Simon swallowed and mumbled something he didn’t know for sure if was a “yes, sir” or an oath.
South bank of the Danube between Vichtenstein and Passau, two days later
“And just how are you enjoying your first command?”
At the sound of Wolf’s voice Simon looked up at the grinning man, and wondered how much trouble he would get from giving the answer that first came to his mind. No, he was much too angry to give an honest answer, so instead he jumped to his feet, gave his most elegant bow and stood straight shouting: “Sir! Yes, Sir! Everything as you ordered, Sir!”
Wolf’s jaw literally dropped for a moment, then he laughed out loud and clapped Simon on the shoulder. “As bad as that, boy?”
The two men looked down the hill at the camp being organized on the meadow around the rickety barn. The general’s dispatch had given an estimate of the Hessian cavalry as two or three thousand, and Wolf had brought less than fifteen hundred, but there was just no way to get all the regiments to Bonn in time, and no one expected Wolf to try meeting the Hessians in open battle anyway. The men on the meadow represented the absolute maximum strike force the regiments could field in the least number of bodies. They were all veterans proven and trusted by their officers, all expert riders on well trained horses, and all equipped with the best weapons to be had in the HRE. All — that is — except for half of Simon’s little group of six persons now gathering around a campfire slightly removed from the rest.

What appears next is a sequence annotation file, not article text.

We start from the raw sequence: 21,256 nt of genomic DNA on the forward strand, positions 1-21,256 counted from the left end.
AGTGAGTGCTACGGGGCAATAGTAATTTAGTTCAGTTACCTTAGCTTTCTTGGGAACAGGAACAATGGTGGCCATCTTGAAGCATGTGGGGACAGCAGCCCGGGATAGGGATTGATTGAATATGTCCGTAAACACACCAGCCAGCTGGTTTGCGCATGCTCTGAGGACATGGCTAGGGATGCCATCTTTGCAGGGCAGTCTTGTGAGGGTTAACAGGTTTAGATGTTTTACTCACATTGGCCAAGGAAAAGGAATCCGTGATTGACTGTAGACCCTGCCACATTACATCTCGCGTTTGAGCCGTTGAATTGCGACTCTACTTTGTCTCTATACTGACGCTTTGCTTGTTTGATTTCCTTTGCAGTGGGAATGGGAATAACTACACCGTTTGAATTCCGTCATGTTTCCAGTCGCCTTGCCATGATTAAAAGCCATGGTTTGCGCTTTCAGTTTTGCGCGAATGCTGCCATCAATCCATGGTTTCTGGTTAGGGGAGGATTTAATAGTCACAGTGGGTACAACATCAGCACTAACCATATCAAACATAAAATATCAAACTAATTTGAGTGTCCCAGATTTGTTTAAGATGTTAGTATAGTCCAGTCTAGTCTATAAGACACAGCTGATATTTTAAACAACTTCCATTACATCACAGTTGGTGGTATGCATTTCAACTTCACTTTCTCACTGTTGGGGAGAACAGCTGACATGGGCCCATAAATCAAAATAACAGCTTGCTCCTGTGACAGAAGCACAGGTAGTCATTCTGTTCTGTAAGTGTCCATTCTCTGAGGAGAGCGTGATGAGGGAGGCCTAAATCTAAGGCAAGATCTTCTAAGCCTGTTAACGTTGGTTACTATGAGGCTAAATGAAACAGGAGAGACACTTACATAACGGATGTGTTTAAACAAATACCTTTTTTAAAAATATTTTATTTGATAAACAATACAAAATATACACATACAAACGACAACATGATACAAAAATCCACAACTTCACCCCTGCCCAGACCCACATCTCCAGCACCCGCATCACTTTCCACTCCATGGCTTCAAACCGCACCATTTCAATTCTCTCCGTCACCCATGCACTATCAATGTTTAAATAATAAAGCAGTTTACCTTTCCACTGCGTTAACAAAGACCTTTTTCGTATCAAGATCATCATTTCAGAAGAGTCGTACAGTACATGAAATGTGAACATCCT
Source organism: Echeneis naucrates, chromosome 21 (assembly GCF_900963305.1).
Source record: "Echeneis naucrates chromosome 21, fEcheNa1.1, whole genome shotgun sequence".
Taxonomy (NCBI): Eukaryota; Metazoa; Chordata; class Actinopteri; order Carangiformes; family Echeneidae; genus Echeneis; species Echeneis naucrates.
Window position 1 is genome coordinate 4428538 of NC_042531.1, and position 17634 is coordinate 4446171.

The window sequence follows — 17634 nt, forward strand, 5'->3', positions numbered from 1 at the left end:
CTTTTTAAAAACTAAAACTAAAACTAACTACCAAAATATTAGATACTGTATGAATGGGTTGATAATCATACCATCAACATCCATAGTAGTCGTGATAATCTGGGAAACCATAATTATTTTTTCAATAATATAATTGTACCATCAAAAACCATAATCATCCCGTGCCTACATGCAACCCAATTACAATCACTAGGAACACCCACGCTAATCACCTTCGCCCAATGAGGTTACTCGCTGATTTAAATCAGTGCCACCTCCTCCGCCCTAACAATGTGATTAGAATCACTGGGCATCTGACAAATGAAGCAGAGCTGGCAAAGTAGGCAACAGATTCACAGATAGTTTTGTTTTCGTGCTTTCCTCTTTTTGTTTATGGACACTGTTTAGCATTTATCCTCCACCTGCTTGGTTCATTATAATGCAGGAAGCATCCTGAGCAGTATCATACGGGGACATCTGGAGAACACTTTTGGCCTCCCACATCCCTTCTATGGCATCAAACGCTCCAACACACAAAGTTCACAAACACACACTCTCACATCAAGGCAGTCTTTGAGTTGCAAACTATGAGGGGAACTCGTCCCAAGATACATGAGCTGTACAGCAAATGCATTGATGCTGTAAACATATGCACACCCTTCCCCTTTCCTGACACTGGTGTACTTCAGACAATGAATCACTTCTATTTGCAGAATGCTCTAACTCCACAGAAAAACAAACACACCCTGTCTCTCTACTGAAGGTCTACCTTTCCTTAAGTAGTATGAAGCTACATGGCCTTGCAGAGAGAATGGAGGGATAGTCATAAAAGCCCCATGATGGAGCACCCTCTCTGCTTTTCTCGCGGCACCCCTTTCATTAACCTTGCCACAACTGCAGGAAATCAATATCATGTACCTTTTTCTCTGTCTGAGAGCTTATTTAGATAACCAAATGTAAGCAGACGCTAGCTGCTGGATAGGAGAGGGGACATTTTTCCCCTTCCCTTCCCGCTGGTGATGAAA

Pettenburg’s Specialists — as they were called in the files — had been handpicked by Wolf, and only Marsch, Lenz and Niederthal were to do the work General von Hatzfeldt would normally have assigned them to. They were — like Simon — couriers and scouts supposed to ride very fast horses behind and through enemy lines carrying messages and gathering information about troop movements. Occasionally that also meant fighting — and usually against rather bad odds — so they were also better than average with both sabre and pistols. Of course slender, red-haired Marsch, who was the son of a very well-to-do locksmith, could also open any lock except the American ones, burly, swarthy Lenz, whose father owned a mine, was very good at setting off small precise explosions, and non-descript Niederthal, who never spoke of his background, had a padded crate filled with bottles and packets of American chemicals. Still, they were all three fine fighting men, and Simon would have been proud of being made their leader.